THE POLICY and resource guide was prepared in accordance with the Drug-Free Workplace Act of 1988 and the Drug-Free Schools and Communities Act Amendments of 1989. It describes the health risks and legal sanctions associated with alcohol and other drugs. It outlines the University's standard of conduct and disciplinary actions taken against students or employees who violate the standard. It also provides University and community resources to help with a drug or alcohol related problem.

THE AOD policy represents UIC’s continued commitment to creating a healthy learning and work environment: (PDF file)

EMPLOYEES SHOULD contact UIC Human Resources-Administration at (312) 355-5230.


SURS to Host Fall Retirement Education Seminar

THE STATE Universities Retirement System will offer a fall Retirement Education Seminar for members enrolled in the traditional and portable plans on Wednesday, Nov. 18, in Naperville, IL, from 9 a.m. to 3 p.m. Registration is required, and there is a fee of $20 per member and $10 for a non-member guest. Lunch will be provided. To register call (800) 275-7877. For more information, go to

Vol. 8, No. 5, November 2015

APAC News is published by the Academic Professional Advisory Committee of the University of Illinois at Chicago.
ISSN 1946-1860
Editor: William S. Bike
Staff: Gail Mansfield, Susan S. Stevens, Mary Voelker, Monica M. Walk
Chair: Colleen Piersen
Vice Chair: Ahlam Al-Kodmany
Secretary: Mary Berta
Treasurer: Kathy Stauffer
Web Chair: Jeff Alcantar

September 25, 2015

September 2015 APAC News Vol. 8, No. 4

Survey Shows Employee Views of Job Analysis Project

THE ACADEMIC Professional Advisory Committee (APAC) has released the results of its survey concerning employee experiences related to the Job Analysis (JA) Project.

THE JA Project has been going on at UIC for approximately five years. In the JA, all Academic Professionals’ (AP) jobs are being analyzed by UIC to see if they should be classified as AP or Civil Service. The JA was mandated by the State Universities Civil Service System (SUCSS), which charged that too many jobs at State universities were being classified as JA when they should be Civil Service (CS).

INTERIM VICE CHANCELLOR for Academic Affairs and Provost Eric Gislason and Chancellor Michael Amiridis supported the survey, which was conducted in April. At that time, APAC worked with the UIC Survey Research Laboratory to send an online survey link to every AP, CS, and faculty employee at UIC. A total of 1,362 individuals completed the survey. The Final Analytical Report has been posted online at .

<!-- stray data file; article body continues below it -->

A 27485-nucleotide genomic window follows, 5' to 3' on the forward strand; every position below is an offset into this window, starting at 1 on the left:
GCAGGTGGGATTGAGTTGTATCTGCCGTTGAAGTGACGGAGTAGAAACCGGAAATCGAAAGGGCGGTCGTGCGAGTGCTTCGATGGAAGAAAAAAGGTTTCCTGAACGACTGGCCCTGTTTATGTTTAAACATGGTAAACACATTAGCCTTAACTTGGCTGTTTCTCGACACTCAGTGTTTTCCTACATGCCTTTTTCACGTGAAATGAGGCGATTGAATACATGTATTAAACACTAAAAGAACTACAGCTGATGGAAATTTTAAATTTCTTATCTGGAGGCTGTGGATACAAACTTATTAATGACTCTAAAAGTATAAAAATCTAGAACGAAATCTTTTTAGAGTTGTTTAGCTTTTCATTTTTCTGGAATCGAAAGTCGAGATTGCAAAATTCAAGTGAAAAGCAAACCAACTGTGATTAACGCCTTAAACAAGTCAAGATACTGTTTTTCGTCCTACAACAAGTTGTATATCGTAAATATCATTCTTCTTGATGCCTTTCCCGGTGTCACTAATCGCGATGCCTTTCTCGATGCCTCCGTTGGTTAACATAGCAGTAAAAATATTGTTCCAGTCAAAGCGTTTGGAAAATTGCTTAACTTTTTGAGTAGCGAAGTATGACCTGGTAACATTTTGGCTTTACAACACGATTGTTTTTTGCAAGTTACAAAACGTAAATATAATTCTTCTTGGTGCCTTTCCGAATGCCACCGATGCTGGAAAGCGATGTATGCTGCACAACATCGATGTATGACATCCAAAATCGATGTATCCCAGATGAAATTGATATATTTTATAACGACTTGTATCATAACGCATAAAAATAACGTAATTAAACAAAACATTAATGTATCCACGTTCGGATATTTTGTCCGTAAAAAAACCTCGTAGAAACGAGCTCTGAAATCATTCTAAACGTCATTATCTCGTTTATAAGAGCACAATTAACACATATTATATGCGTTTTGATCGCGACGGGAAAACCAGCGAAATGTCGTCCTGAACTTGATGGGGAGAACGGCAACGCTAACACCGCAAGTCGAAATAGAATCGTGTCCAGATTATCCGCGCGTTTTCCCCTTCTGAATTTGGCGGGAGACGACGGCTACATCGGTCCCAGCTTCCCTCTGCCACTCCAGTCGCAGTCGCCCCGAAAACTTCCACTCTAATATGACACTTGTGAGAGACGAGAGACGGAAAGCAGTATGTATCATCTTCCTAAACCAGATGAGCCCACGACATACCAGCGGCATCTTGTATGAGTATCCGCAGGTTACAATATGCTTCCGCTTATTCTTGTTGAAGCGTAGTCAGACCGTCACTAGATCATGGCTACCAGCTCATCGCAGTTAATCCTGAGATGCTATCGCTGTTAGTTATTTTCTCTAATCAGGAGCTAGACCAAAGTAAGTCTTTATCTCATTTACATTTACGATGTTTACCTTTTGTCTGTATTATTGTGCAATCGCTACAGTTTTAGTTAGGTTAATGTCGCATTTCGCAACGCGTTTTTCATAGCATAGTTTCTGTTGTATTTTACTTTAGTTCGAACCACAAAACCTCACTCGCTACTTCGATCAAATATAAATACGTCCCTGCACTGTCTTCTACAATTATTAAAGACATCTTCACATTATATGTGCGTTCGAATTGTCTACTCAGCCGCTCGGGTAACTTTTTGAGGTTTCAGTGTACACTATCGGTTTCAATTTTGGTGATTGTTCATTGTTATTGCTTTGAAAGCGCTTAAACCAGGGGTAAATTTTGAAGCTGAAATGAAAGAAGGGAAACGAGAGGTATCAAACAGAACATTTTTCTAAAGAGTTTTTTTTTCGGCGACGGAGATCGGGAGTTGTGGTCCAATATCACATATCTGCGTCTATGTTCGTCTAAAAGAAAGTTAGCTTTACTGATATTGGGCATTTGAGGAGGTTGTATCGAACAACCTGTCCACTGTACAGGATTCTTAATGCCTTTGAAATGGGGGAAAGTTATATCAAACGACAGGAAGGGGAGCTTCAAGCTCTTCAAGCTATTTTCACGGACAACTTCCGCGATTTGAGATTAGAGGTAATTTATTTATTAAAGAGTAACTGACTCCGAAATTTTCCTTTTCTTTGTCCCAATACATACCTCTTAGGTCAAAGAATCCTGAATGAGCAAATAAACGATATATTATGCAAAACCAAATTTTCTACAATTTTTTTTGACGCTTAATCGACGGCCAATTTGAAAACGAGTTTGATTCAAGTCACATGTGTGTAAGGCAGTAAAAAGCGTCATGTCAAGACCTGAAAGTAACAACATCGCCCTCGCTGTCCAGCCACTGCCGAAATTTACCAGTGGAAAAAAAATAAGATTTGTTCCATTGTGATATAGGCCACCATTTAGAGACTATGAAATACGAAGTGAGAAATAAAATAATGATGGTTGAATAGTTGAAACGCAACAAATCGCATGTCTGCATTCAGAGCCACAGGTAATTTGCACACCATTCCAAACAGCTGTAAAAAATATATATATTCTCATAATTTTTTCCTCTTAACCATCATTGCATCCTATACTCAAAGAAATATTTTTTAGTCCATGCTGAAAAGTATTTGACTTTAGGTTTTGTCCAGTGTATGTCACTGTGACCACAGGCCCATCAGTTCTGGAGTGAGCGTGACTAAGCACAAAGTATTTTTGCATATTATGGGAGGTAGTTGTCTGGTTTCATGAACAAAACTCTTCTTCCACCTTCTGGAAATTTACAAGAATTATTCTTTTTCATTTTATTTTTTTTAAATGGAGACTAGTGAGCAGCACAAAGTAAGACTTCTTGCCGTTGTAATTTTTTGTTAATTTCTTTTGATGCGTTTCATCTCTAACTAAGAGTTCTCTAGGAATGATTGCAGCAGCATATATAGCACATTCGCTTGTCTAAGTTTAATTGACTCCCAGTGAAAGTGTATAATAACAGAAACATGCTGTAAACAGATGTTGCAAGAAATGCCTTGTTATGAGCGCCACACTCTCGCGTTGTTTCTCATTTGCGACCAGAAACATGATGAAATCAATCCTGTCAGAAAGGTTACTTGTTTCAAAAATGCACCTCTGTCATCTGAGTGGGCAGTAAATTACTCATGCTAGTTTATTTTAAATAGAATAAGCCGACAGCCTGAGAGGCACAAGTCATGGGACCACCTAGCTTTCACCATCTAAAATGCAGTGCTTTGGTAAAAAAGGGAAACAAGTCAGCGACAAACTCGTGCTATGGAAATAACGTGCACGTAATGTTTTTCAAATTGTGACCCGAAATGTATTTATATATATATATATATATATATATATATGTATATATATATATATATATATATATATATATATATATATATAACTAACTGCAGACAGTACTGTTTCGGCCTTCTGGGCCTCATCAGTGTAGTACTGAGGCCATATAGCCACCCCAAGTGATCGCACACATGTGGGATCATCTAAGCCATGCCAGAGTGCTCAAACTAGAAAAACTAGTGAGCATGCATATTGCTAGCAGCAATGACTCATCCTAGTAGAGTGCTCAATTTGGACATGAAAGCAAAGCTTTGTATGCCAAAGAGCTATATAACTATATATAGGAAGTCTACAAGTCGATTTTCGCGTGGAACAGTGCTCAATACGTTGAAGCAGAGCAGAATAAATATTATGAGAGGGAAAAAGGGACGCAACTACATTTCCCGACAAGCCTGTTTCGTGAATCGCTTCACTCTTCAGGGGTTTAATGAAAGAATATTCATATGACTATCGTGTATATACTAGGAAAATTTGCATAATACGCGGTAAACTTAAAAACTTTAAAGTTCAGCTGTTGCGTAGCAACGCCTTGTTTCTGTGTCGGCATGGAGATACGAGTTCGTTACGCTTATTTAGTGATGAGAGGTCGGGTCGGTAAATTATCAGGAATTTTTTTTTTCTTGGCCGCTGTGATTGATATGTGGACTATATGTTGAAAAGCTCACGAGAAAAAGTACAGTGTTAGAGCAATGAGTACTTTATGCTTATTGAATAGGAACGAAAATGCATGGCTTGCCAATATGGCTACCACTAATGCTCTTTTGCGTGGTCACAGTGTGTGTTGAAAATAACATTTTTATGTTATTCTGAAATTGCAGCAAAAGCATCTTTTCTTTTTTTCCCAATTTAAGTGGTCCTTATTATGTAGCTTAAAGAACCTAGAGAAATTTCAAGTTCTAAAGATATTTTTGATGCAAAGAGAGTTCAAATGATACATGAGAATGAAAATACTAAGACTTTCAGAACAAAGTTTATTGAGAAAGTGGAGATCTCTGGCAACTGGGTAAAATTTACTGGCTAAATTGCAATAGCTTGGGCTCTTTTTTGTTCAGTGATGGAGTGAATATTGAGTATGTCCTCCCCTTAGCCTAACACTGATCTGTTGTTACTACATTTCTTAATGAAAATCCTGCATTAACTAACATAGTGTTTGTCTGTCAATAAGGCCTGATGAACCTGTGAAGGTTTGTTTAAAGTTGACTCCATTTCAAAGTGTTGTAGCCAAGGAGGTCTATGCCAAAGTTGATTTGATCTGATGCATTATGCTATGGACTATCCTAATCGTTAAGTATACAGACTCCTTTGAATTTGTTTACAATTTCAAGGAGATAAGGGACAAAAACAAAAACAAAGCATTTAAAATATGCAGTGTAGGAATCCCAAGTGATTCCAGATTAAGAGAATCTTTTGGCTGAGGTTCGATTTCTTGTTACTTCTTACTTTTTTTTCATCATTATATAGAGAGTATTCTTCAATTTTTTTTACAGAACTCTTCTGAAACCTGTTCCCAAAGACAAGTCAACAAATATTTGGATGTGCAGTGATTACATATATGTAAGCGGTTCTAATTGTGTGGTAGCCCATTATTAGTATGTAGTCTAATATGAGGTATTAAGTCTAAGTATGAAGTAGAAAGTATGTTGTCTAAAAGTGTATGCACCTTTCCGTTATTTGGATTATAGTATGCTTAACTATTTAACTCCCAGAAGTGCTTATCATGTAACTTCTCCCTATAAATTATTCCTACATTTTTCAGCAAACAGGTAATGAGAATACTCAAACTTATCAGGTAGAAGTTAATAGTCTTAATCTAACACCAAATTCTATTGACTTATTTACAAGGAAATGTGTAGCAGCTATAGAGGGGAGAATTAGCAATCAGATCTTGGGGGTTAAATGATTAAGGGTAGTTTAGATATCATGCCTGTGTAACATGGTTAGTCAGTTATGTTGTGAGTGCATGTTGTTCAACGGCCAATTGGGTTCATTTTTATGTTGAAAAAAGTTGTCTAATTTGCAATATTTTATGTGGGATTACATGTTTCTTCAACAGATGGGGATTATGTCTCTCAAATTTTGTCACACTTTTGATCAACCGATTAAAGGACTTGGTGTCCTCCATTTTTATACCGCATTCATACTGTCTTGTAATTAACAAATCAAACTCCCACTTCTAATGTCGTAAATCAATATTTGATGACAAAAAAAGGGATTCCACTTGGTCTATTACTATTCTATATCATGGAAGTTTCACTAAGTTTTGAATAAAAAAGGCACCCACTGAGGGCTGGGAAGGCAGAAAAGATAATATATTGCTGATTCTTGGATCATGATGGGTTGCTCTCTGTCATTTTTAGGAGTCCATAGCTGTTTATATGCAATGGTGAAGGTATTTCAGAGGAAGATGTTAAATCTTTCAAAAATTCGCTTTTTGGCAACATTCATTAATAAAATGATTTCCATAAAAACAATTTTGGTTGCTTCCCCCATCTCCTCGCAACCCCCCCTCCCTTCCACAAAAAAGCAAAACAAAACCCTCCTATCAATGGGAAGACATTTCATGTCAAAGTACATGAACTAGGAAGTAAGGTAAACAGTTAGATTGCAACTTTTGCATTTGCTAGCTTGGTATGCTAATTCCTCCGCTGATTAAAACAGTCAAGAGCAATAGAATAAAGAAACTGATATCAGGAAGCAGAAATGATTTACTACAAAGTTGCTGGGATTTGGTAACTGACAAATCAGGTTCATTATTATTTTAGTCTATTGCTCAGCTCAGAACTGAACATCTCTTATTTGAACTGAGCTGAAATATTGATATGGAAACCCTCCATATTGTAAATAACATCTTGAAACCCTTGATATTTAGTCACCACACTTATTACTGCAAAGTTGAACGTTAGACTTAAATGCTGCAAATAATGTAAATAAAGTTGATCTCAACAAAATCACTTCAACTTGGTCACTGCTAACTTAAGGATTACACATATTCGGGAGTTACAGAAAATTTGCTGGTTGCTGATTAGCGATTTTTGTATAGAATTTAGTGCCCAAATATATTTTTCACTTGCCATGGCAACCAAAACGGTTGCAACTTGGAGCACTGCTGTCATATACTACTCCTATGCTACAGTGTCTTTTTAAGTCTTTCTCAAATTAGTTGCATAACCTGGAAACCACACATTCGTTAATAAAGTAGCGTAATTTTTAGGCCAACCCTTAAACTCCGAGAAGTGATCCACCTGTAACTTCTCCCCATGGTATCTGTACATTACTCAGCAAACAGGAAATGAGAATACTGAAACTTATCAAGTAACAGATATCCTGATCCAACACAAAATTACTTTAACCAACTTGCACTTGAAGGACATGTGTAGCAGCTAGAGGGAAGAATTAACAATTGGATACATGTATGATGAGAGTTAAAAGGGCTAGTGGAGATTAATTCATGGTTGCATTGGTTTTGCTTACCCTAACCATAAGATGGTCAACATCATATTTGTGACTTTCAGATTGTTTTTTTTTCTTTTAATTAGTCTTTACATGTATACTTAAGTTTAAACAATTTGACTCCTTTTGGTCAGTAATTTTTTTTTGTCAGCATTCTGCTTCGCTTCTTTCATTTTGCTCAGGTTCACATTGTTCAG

AP EMPLOYEES and convertees were queried about the JA procedures they had undergone, the length of time that had elapsed since participation in JA, the outcome and methods of notification, and the conversion process, seniority determination, new title, and appeals.

SURVEY RESULTS showed that over the course of the JA project:

*More than five methodologies were employed to review AP jobs, with a large number of respondents reporting having undergone either no or multiple reviews;
*For positions slated to be, or already, converted, decisions were rendered with little consistency or transparency.


*More than 50% of respondents cited poor to no communication from Human Resources (HR) regarding process, timeline, notifications, and/or appeal rights;
*Just two months before the planned close of the JA project, almost 57% of APs who had been reviewed had not been notified of their outcome;
*During the last year, the JA Project began to rely more heavily on an online survey, which captured information on only a limited number of employees’ major duties.

EMPLOYEES AND supervisors submitted hundreds of comments and concerns about the JA process.

“THE SURVEY results are compelling and highlight numerous concerns, many of them pertaining to the Job Analysis methodology, quality and/or timeliness of communications from Human Resources to either the campus community or individuals whose positions were reviewed, and the appropriateness of the recommended CS classifications,” APAC wrote in an open letter to survey respondents and the UIC community.

“IN RECENT weeks, APAC has opened regular communications and discussed possible action items and policy recommendations with UIC’s new HR leadership team of Mark Donovan and Michael Ginsburg,” the APAC letter continued. “We look forward to continuing to partner with the campus to understand the immediate and downstream consequences of Job Analysis and suggest productive solutions.”

State May Quit Paying Some Insurance Claims Due to Budget Impasse

THE LACK of a State budget has put the Illinois Department of Central Management Services (CMS) in unchartered territory with respect to funding critical State services, including healthcare services for all plan participants enrolled in the State Employees Group Insurance Program.